Bai Must Exempt Cheese by Using Irish Data and Independent Experts

IFA National Dairy Committee Chairman Kevin Kiersey said while IFA supported the regulation of advertising of less healthy foods high in fat, salt or sugar to children in the light of obesity and other health concerns, the BAI had lost credibility in using blatantly biased experts and refusing to exempt cheese from the suggested advertising restrictions.

Ahead of tomorrow’s deadline for Stage 2 consultation on the Children’s Advertising Code, Mr Kiersey called for a second review of Stage 1 submissions by a truly independent panel of experts basing their assessments on the high quality Irish nutritional data available through the Irish Universities Nutrition Alliance (IUNA).

“The BAI’s experts have failed to show any contribution by cheese to obesity in Irish children – because while the incidence of obesity in children and teenagers has almost doubled in the last 20 years, facts show that their consumption of cheese over the same period has remained static, and well below recommended daily amounts,” Mr Kiersey said.

He said, “The BAI has further failed to recognise the very real contribution which cheese can make to the intake of certain nutrients such as calcium, which are lacking from the diets of the majority of Irish children.”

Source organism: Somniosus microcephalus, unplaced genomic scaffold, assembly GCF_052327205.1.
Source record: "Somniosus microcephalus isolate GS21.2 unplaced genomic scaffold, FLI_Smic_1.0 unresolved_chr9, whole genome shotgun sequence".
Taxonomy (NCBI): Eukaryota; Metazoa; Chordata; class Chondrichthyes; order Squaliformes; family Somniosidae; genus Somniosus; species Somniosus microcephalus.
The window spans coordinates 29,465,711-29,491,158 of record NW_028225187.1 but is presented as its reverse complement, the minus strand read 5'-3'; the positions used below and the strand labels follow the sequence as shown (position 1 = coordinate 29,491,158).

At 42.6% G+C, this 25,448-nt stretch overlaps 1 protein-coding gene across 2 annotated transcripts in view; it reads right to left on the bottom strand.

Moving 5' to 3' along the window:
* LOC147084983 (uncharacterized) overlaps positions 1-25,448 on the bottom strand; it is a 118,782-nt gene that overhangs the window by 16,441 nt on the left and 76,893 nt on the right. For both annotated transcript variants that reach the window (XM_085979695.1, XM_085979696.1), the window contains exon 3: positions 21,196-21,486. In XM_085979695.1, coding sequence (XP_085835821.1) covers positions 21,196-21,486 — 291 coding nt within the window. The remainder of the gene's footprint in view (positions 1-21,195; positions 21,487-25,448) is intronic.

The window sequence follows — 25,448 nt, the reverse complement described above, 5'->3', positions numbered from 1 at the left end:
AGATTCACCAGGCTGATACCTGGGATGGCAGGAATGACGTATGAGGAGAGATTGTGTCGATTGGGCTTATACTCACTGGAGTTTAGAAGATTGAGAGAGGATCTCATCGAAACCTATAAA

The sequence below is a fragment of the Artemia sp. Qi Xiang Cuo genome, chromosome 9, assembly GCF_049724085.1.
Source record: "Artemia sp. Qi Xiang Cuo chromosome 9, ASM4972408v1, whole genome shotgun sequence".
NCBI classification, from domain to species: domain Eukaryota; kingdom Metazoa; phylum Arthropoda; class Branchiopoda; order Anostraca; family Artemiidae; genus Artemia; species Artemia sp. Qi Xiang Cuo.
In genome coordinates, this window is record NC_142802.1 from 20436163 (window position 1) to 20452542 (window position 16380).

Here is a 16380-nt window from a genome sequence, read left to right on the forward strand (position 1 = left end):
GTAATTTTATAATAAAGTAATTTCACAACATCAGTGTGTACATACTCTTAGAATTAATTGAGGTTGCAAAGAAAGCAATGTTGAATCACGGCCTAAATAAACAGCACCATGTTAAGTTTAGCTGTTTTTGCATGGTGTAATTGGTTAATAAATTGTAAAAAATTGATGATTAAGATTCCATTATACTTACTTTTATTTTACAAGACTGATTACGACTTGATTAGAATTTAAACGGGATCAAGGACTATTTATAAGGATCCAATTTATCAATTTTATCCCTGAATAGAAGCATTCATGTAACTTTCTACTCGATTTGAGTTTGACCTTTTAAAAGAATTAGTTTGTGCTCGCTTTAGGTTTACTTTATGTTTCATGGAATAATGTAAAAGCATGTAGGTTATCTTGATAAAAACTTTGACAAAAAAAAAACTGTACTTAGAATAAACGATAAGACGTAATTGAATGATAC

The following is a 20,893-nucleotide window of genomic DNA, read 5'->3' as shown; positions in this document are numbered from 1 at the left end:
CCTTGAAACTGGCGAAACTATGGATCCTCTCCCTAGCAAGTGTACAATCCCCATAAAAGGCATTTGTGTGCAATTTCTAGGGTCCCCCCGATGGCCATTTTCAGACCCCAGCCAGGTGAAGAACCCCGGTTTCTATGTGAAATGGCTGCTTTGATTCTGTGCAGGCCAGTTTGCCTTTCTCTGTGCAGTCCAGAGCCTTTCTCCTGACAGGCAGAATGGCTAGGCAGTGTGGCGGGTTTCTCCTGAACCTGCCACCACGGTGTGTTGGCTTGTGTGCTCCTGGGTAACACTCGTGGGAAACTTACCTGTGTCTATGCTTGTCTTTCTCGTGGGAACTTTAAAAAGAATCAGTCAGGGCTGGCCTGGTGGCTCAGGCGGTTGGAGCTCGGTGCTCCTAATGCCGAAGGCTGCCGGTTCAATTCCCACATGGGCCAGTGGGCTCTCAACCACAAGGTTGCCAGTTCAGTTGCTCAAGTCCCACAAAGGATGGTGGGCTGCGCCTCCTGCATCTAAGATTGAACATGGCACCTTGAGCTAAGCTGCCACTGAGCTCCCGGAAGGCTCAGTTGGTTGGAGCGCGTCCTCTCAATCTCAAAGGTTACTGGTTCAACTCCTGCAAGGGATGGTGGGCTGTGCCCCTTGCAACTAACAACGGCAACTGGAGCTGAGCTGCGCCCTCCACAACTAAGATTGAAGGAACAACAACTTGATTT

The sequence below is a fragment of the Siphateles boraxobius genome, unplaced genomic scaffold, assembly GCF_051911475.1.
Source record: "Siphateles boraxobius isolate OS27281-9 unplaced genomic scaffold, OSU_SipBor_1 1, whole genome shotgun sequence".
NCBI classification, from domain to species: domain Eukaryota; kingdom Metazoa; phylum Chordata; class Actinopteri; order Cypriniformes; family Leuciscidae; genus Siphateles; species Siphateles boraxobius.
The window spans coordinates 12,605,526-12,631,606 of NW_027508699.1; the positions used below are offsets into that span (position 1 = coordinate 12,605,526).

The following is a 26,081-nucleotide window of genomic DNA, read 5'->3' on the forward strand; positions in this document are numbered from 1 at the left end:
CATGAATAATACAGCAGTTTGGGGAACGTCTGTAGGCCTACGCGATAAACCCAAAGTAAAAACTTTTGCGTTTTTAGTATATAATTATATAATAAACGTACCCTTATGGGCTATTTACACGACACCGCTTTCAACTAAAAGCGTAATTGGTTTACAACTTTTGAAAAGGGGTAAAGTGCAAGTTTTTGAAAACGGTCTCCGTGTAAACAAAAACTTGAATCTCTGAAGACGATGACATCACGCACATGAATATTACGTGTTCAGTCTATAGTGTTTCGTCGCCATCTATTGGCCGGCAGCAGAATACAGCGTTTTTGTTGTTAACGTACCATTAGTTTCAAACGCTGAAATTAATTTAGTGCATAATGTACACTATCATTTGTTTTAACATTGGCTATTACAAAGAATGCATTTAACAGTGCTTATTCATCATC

“Finally, and most worryingly for its credibility and independence, the BAI has relied on some of the authors of the controversial UK-based nutrient profiling model – discredited by many experts as being incomplete and uninformed by Irish data –  to carry out the Stage 1 review. Their report shows a much greater effort in defending the model than in seeking to remedy its lack of relevance to the actual nutritional profile of Irish children’s diets, despite the availability of such information from IUNA,” he said.

“The BAI must go back to the drawing board, employ genuinely independent experts to review the Stage 1 and Stage 2 submissions, and recognise the objective justification for the exemption of cheese on nutritional grounds from the advertising restrictions recommended for ‘less healthy’ foods high in salt, sugar or fat,” he concluded.

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